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 Post subject: Re: What is "great" dance?
PostPosted: Mon Mar 01, 2004 12:48 pm 
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Location: San Ramon High School
All of this goes back to my original post, I think.
That which is truly "great" or "high" or whatever term by which it is defined defies the very discussion of its "greatness".Or, contrarily, its "high" standing is made evident most obviously in the heated arguments that deny it.


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 Post subject: Re: What is "great" dance?
PostPosted: Tue Mar 02, 2004 12:44 pm 
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Location: SaintJohn, Canada
There are many criteria by which to measure great dance and technical expertise of a dancer is one of them. On the other hand, technique alone, is not enough, it is only the medium by which you create great choreography. Trained bodies facidiltate a choreographers task and allows him or her to convey what they want, through movement much easier.
Still a dancer with fantastic technique does not make for a great artist, that's for the Olympics. An example, that comes to mind is, Evalyn Hart, a prima ballerina a genius on stage. There are many top ballet dancers that surpass her in technique and younger in age. But she has the ability to transform herself, mask any technical flaws and transport you to another world when you watch her dance.


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 Post subject: Re: What is "great" dance?
PostPosted: Wed Mar 03, 2004 10:20 am 
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What might the other "criteria" be?


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 Post subject: Re: What is "great" dance?
PostPosted: Wed Mar 03, 2004 11:09 pm 
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I may be a little bit biased, as a tango dancer, but I think tango (as well as other dances--besides ballet and modern) can truely be great dance. The reason in tango is the profound and spontaneous connection between two people and the music creating something together in the moment. There are such moments of genius and inspiration that are not choreographed or rehearsed, and can never be repeated, but are amazing and can transcend the dancer and the observer to another world. This visceral experience, that can almost (or does) make you cry and laugh at the same time I have experienced dancing and watching tango, as well as watching other dances such as flamenco, break dancing, ballet, and modern. This element of dance that evokes and captures such emotion is what makes it great.


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 Post subject: Re: What is "great" dance?
PostPosted: Thu Mar 04, 2004 1:49 am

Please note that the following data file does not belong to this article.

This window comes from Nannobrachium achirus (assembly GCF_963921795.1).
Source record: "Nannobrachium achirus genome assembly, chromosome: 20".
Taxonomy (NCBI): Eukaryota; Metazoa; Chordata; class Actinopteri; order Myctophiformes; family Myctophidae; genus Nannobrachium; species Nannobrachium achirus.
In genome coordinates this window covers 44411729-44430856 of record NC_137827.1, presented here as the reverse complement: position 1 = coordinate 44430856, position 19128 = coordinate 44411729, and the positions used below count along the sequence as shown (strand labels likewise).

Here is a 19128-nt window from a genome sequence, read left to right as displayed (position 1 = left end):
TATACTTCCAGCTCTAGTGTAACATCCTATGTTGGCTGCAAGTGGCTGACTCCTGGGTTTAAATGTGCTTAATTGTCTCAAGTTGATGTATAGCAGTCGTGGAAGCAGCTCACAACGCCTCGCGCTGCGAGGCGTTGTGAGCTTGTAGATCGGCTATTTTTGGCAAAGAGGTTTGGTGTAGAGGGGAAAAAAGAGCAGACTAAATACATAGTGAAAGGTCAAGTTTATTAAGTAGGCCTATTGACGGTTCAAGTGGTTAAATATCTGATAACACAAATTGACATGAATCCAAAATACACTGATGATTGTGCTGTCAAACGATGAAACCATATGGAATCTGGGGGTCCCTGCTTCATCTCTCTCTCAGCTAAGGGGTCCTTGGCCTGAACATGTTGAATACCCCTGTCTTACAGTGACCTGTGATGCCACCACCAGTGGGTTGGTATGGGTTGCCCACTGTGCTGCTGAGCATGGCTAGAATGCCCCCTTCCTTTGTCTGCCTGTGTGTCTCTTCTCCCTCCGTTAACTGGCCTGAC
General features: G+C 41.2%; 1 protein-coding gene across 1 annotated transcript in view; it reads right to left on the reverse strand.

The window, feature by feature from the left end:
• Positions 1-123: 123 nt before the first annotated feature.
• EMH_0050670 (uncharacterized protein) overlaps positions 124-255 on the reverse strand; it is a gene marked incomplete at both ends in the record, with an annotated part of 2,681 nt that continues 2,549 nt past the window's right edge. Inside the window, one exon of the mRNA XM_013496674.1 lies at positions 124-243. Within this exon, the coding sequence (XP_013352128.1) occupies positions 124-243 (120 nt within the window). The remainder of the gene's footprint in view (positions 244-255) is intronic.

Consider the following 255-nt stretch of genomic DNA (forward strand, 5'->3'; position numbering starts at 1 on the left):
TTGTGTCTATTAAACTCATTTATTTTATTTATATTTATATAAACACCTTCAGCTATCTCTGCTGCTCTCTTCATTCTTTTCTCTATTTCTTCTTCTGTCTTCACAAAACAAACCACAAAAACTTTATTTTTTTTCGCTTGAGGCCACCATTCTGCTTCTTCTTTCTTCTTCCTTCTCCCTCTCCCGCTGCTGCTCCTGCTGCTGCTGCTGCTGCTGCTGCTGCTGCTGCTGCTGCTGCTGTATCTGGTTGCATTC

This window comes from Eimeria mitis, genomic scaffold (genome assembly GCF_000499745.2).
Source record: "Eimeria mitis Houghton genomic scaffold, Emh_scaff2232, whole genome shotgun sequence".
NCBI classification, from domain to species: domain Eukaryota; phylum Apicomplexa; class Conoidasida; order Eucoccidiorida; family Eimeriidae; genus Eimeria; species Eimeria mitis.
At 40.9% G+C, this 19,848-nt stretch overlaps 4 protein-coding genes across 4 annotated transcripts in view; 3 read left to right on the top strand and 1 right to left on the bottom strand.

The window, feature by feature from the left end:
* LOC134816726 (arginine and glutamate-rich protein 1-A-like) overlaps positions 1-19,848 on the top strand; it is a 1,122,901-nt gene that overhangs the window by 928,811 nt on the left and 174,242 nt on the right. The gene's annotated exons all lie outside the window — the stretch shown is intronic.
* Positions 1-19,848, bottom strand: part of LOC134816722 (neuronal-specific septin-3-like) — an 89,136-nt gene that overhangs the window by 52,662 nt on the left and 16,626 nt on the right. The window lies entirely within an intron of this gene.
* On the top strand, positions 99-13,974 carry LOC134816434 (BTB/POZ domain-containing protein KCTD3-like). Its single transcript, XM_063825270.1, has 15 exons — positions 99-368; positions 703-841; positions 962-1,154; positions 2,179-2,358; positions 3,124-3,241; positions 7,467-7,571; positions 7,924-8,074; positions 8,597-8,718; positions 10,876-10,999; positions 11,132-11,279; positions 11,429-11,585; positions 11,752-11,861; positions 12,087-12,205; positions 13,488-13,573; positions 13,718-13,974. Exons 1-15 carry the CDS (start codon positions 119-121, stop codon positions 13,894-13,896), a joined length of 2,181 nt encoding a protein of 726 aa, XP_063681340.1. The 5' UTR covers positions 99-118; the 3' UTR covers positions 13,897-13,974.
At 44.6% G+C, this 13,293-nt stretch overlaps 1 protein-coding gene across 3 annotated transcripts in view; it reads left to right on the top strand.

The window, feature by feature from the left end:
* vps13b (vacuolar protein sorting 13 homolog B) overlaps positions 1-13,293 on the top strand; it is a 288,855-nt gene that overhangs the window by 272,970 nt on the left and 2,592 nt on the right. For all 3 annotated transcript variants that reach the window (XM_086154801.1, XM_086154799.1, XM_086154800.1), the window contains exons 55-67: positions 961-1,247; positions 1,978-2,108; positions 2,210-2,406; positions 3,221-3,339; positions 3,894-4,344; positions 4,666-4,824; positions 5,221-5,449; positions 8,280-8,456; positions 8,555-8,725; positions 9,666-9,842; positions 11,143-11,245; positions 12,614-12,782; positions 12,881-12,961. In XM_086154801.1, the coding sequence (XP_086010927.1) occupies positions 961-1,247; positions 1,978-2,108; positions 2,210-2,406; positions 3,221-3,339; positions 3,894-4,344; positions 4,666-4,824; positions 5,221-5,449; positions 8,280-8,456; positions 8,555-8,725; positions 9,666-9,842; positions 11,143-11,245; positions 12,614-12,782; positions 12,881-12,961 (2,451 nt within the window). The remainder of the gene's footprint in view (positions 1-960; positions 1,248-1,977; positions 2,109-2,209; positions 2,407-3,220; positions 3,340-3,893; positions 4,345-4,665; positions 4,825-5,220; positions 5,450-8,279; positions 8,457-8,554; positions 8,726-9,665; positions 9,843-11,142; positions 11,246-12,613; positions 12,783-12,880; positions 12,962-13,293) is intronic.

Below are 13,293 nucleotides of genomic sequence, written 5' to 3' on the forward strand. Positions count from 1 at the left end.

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Joined: Sun Oct 24, 1999 11:01 pm
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Location: London, England; Tallinn, Estonia
Hi rachelssm and welcome to CriticalDance.

Many thanks for your thoughts on tango, which do provide an intriguing counter-example. Even in the tango stage shows where the dances are heavily choreographed, you can soemtimes pick up that electricity, of which you speak.

Tango is clearly a virtuosic dance form, with complex and interesting movement. However, does the restricted nature of the vocabulary and the limited, though intense, emotional breadth separate it from the "High Art" dance forms? I haven't reached any conclusions, but I am looking forward to "Tango Por Dos" at The Peacock.


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 Post subject: Re: What is "great" dance?
PostPosted: Thu Mar 04, 2004 8:22 am 
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Location: San Ramon High School
"This visceral experience, that can almost (or does)
make you cry and laugh at the same time I have experienced dancing and watching tango..." presented by Rachelssm is, in my opinion, a nearly perfect nugget describing the "catharsis" required of "High" art. Interesting that a dance form such as tango, whose provenance is the demimonde and claims no pretension whatsoever to the "high" in art, presents such a paradox.


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 Post subject: Re: What is "great" dance?
PostPosted: Thu Mar 04, 2004 10:57 am 
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Joined: Mon Jan 05, 2004 12:01 am
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Location: New York City
Quote:
"This visceral experience, that can almost (or does)make you cry and laugh at the same time I have experienced dancing and watching tango..." presented by Rachelssm is, in my opinion, a nearly perfect nugget describing the "catharsis" required of "High" art.
Um, people laugh and cry at daytime TV soap operas, too...not trying to be a pain here, but genuinely struggling for a good definition of great art or whatever, and the release of sentiment doesn't seem to totally cover it...How about great art has the potential to lead the viewer into a transcendant understanding of life, the world, and/or themselves? Don't know, folks, just wondering out loud here....

Also, in answer to what are the other criteria of excellence in a dancer besides technique - well, musicality and expressiveness, for starters. Those can accompany or be fashioned by technique, but not necessarily.